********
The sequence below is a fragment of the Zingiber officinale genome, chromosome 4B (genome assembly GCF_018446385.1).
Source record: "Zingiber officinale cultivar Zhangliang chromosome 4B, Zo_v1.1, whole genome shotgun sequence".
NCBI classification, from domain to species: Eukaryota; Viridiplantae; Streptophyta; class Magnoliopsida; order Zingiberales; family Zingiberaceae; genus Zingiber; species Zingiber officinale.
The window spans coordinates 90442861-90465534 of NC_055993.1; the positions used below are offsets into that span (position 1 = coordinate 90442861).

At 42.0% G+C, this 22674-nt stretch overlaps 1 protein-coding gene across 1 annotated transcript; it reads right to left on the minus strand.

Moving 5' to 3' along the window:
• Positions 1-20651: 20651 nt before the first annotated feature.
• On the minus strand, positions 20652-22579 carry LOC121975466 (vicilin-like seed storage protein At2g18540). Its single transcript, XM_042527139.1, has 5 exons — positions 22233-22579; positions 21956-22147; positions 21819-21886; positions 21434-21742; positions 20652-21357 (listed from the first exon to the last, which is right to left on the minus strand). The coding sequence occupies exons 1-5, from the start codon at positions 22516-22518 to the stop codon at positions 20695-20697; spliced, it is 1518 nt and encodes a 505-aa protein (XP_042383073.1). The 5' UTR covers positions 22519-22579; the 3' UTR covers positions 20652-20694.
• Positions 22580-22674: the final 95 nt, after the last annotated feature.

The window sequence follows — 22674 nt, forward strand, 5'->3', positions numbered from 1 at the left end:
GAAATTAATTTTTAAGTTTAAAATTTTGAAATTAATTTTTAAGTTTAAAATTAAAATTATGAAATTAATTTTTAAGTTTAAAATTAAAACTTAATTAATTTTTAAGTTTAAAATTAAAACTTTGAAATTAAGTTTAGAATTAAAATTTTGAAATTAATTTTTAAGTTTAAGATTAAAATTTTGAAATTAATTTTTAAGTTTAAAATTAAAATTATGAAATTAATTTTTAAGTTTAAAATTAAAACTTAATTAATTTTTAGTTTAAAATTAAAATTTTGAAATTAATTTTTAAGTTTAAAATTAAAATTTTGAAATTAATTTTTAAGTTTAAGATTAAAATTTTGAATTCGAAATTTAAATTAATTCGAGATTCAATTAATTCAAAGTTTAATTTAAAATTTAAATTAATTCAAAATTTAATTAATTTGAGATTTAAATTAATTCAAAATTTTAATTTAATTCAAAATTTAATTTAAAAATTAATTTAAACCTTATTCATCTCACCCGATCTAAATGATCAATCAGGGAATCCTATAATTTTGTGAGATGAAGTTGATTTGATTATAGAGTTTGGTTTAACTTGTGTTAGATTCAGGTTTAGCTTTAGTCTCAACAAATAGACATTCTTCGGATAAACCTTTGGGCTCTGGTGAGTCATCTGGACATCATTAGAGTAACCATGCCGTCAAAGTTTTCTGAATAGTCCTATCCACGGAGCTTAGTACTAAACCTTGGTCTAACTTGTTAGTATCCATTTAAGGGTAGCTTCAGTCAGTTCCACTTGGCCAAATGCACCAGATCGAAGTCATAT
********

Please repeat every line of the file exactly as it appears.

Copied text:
The sequence below is a fragment of the Zingiber officinale genome, chromosome 4B (genome assembly GCF_018446385.1).
Source record: "Zingiber officinale cultivar Zhangliang chromosome 4B, Zo_v1.1, whole genome shotgun sequence".
NCBI classification, from domain to species: Eukaryota; Viridiplantae; Streptophyta; class Magnoliopsida; order Zingiberales; family Zingiberaceae; genus Zingiber; species Zingiber officinale.
The window spans coordinates 90442861-90465534 of NC_055993.1; the positions used below are offsets into that span (position 1 = coordinate 90442861).

At 42.0% G+C, this 22674-nt stretch overlaps 1 protein-coding gene across 1 annotated transcript; it reads right to left on the minus strand.

Moving 5' to 3' along the window:
• Positions 1-20651: 20651 nt before the first annotated feature.
• On the minus strand, positions 20652-22579 carry LOC121975466 (vicilin-like seed storage protein At2g18540). Its single transcript, XM_042527139.1, has 5 exons — positions 22233-22579; positions 21956-22147; positions 21819-21886; positions 21434-21742; positions 20652-21357 (listed from the first exon to the last, which is right to left on the minus strand). The coding sequence occupies exons 1-5, from the start codon at positions 22516-22518 to the stop codon at positions 20695-20697; spliced, it is 1518 nt and encodes a 505-aa protein (XP_042383073.1). The 5' UTR covers positions 22519-22579; the 3' UTR covers positions 20652-20694.
• Positions 22580-22674: the final 95 nt, after the last annotated feature.

The window sequence follows — 22674 nt, forward strand, 5'->3', positions numbered from 1 at the left end:
GAAATTAATTTTTAAGTTTAAAATTTTGAAATTAATTTTTAAGTTTAAAATTAAAATTATGAAATTAATTTTTAAGTTTAAAATTAAAACTTAATTAATTTTTAAGTTTAAAATTAAAACTTTGAAATTAAGTTTAGAATTAAAATTTTGAAATTAATTTTTAAGTTTAAGATTAAAATTTTGAAATTAATTTTTAAGTTTAAAATTAAAATTATGAAATTAATTTTTAAGTTTAAAATTAAAACTTAATTAATTTTTAGTTTAAAATTAAAATTTTGAAATTAATTTTTAAGTTTAAAATTAAAATTTTGAAATTAATTTTTAAGTTTAAGATTAAAATTTTGAATTCGAAATTTAAATTAATTCGAGATTCAATTAATTCAAAGTTTAATTTAAAATTTAAATTAATTCAAAATTTAATTAATTTGAGATTTAAATTAATTCAAAATTTTAATTTAATTCAAAATTTAATTTAAAAATTAATTTAAACCTTATTCATCTCACCCGATCTAAATGATCAATCAGGGAATCCTATAATTTTGTGAGATGAAGTTGATTTGATTATAGAGTTTGGTTTAACTTGTGTTAGATTCAGGTTTAGCTTTAGTCTCAACAAATAGACATTCTTCGGATAAACCTTTGGGCTCTGGTGAGTCATCTGGACATCATTAGAGTAACCATGCCGTCAAAGTTTTCTGAATAGTCCTATCCACGGAGCTTAGTACTAAACCTTGGTCTAACTTGTTAGTATCCATTTAAGGGTAGCTTCAGTCAGTTCCACTTGGCCAAATGCACCAGATCGAAGTCATAT